Energy efficiency in the tennessee valley

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Energy efficiency in the tennessee valley

  1. 1. www.TNEnergy.org www.industrialee.org
  2. 2. 2 JULY 2013 ENERGY EFFICIENCY IN THE TENNESSEE VALLEY JULY 2013 Frank Rapley, General Manager, Energy Efficiency Program Design Tennessee Valley Authority
  3. 3. TODAY I. WHY ENERGY EFFICIENCY? VALUE OF EFFICIENCY ACROSS TVA SYSTEM II. HOW ARE WE DOING? PROGRAM PERFORMANCE BENCHMARKS III. WHAT CAN YOU DO? EXPANDED PARTICIPATION OPTIONS 3
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  5. 5. TVA FISCAL YEAR 2013 POWER SYSTEM SUPPLY PLAN AND THE CASE FOR ENERGY EFFICIENCY & DEMAND RESPONSE (EEDR) 5
  6. 6. ENERGY EFFICIENCY LOOKS LIKE AN INTERMEDIATE RESOURCE 6 0 200 400 600 800 1,000 1,200 1,400 0 5,000 10,000 15,000 20,000 25,000 30,000 35,000 1 3 5 7 9 11 13 15 17 19 21 23 EE&DRReductions(MW) PeakLoad(MW) Hour Summer Season Hourly Peak Load Reductions from Energy Efficiency & Demand Response EE Reductions Dispatchable DR Reductions Peak Hourly Load Peak Hourly Load minus EE&DR
  7. 7. ENERGY EFFICIENCY LOOKS LIKE AN INTERMEDIATE RESOURCE • The variable shape over a majority of hours during the day resembles the cycling nature of an intermediate resource like a natural-gas combined cycle unit (NGCC) • Benefits flow through to customers mainly as reduced fuel costs • There are some on-peak impacts from DR (not shown) that are similar to the contribution of a peaking resource (like at CT), which flow through to customers as avoided capacity costs 7 Including EEDR in the resource mix allows TVA to achieve load following benefits without exposure to fuel risk.
  8. 8. UNLIKE THERMAL RESOURCES, EEDR COSTS ARE NOT SUBJECT TO FUEL PRICE VOLATILITY 8 $0.0 $10.0 $20.0 $30.0 $40.0 $50.0 $60.0 $70.0 CCGT Coal CCGT Coal EEDR $0 Fuel Dispatch Cost ($/MWh) 2015 2020
  9. 9. CAPACITY PLAN DIFFERENCES PRIMARILY INVOLVE GAS-FIRED RESOURCES, BOTH CONTRACTED AND SELF-BUILD 9 These charts plot the capacity additions for two expansion plans Significant differences in these two schedules include: 1) Additional capacity purchases early in the plan 2) Combination of additional gas capacity (both simple and combined cycle), which were selected as part of the least cost plan to replace lost contributions of the EE/DR portfolio’s demand and energy benefits. (Note—Capacity of EEDR portfolio is approximately 65% Energy Efficiency and 35% Demand Response) 0 2,500 5,000 7,500 10,000 12,500 15,000 2013 2014 2015 2016 2017 2018 2019 2020 2021 2022 2023 2024 2025 2026 2027 2028 2029 2030 2031 2032 MW FY13 Budget Capacity Plan Market PPA CT CC Nuclear EE-DR-EUG 0 2,500 5,000 7,500 10,000 12,500 15,000 2013 2014 2015 2016 2017 2018 2019 2020 2021 2022 2023 2024 2025 2026 2027 2028 2029 2030 2031 2032 MW FY13 Budget Capacity Plan/No EEDR Market PPA CT CC Nuclear EE-DR-EUG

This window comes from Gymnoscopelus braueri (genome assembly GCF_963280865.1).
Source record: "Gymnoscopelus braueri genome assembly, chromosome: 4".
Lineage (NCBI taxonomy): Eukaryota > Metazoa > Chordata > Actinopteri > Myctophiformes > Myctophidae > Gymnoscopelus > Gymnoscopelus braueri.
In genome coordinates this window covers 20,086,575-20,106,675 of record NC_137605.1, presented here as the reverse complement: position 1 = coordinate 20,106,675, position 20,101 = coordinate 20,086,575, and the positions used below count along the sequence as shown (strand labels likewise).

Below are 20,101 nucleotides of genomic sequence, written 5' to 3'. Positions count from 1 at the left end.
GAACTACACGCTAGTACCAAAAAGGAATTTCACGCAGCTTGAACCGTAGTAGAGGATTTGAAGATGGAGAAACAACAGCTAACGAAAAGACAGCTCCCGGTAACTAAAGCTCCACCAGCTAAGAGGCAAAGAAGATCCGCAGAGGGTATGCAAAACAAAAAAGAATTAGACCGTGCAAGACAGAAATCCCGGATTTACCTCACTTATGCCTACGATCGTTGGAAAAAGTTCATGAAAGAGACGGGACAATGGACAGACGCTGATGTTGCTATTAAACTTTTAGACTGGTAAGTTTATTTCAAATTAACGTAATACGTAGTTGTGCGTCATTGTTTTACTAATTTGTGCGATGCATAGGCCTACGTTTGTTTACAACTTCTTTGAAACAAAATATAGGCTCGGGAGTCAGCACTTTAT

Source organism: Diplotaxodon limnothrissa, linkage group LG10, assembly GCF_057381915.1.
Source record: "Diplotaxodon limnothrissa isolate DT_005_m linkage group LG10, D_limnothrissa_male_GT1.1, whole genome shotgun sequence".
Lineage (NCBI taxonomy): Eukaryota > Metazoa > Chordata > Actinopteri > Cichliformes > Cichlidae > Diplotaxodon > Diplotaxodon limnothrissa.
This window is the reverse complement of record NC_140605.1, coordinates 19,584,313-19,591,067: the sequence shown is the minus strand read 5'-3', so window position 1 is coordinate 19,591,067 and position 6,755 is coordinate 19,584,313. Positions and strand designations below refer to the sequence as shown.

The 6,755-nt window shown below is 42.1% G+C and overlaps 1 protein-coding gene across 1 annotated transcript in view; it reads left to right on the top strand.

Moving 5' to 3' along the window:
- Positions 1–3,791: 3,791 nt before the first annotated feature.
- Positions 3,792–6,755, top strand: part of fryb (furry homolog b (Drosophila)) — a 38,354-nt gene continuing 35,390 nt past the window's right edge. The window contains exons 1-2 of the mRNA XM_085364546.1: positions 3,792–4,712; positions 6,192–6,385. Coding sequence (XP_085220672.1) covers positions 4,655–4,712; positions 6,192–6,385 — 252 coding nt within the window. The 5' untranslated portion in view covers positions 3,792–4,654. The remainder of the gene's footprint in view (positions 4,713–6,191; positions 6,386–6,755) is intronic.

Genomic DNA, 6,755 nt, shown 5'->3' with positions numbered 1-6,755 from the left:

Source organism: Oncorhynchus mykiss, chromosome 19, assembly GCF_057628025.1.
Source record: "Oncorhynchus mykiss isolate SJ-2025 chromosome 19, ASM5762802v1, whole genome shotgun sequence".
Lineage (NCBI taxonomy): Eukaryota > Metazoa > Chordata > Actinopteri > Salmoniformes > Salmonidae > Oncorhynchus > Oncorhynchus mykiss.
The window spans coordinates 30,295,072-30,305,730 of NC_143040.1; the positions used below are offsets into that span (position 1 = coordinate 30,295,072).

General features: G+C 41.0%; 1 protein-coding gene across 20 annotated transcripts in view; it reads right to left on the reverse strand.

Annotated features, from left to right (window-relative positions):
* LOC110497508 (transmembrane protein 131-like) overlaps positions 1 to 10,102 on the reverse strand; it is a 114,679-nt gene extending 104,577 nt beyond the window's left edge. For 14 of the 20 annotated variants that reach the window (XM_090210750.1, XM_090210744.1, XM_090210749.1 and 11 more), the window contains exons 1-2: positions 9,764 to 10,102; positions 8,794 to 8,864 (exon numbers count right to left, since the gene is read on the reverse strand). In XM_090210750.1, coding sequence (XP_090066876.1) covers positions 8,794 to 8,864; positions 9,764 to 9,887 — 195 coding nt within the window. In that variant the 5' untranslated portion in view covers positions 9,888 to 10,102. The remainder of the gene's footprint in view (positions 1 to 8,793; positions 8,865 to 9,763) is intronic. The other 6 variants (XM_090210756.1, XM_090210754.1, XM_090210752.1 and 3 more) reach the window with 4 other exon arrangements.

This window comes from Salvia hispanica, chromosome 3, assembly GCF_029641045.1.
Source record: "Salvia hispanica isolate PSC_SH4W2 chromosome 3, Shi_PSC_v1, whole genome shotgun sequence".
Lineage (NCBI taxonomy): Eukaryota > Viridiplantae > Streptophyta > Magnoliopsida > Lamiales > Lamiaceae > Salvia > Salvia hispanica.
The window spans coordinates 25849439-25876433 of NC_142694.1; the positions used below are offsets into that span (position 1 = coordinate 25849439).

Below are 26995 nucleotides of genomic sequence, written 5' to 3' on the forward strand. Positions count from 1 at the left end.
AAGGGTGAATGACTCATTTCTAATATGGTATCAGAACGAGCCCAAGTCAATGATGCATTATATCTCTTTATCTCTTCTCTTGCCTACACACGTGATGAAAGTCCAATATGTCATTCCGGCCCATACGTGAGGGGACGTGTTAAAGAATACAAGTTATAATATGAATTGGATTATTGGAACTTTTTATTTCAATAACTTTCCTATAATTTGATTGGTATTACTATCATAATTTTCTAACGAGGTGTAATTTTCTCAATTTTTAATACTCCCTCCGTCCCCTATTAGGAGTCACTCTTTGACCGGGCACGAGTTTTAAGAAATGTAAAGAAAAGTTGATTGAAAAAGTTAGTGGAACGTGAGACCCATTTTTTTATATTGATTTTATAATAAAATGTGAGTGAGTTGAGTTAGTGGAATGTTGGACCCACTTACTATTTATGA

10. 10. PRESENT VALUE REVENUE REQUIREMENTS (PVRR) AND CUSTOMER BILLS ARE SIGNIFICANTLY HIGHER IN THE NO-EEDR PLAN ($1.77 BILLION MORE) 10 • Total PVRR/Rate Recovery is almost $1.77B higher than that of the FY2013 budget plan, at $67.2B compared to $65.4B—Cash flow positive crossover in year 2016 • Variable costs, including potentially risky and volatile fuel-related energy costs, are over $2.7B higher which offset any capital or fixed cost savings • This cost comparison does not fully capture the value of the risk-reducing properties embedded in EEDR programs that allow TVA to avoid significant fuel-related price risks
  11. 11. 900 MW EQUIVALENT VIRTUAL POWER PLANT (OVER $500M AVOIDED CAPITAL) 11 - 100 200 300 400 500 600 700 800 900 1,000 - 50 100 150 200 250 300 350 400 2008 2009 2010 2011 2012 Cumulative Gross MW Incremental Gross MW EEDR Gross Megawatts Achievement Cumulative
  12. 12. EEDR PORTFOLIO EXCEEDED ANNUAL GOALS FIVE YEARS IN A ROW 12 0 200,000 400,000 600,000 800,000 1,000,000 1,200,000 1,400,000 1,600,000 1,800,000 0 100,000 200,000 300,000 400,000 500,000 600,000 2008 2009 2010 2011 2012 Achievement Cumulative EEDR Gross Megawatt-hours Incremental Gross MWh Cumulative Gross MWh
  13. 13. KEY TAKEAWAY: ENERGY EFFICIENCY KEEPS CUSTOMER COSTS LOW 13 • Results of System Planning analysis underscores contribution of TVA’s current portfolio of EEDR programs in keeping customer costs low • On a system resource portfolio basis, the cumulative benefits to customers of achieving our EE/DR targets amounts to $1.8 billion (present value) with positive cash flow savings within three years compared to a plan without this resource …all of which flows through directly to customers in the form of lower bills
  14. 14. KEY TAKEAWAY: ENERGY EFFICIENCY IS A VALUABLE HEDGE AGAINST FUEL RISK AND LOAD FORECAST UNCERTAINTY 14 • Including the EEDR programs in the power supply plan avoids significant purchased power and new construction costs • Also provides a very valuable hedge against fuel price risk and load forecast uncertainty • Without the planned EEDR portfolio: TVA will need to negotiate a 10 year power purchase agreement in the very near term Construct simple cycle combustion turbines sooner, with an additional CT and a new CC being constructed in the 10 year time horizon, both of which add to capital costs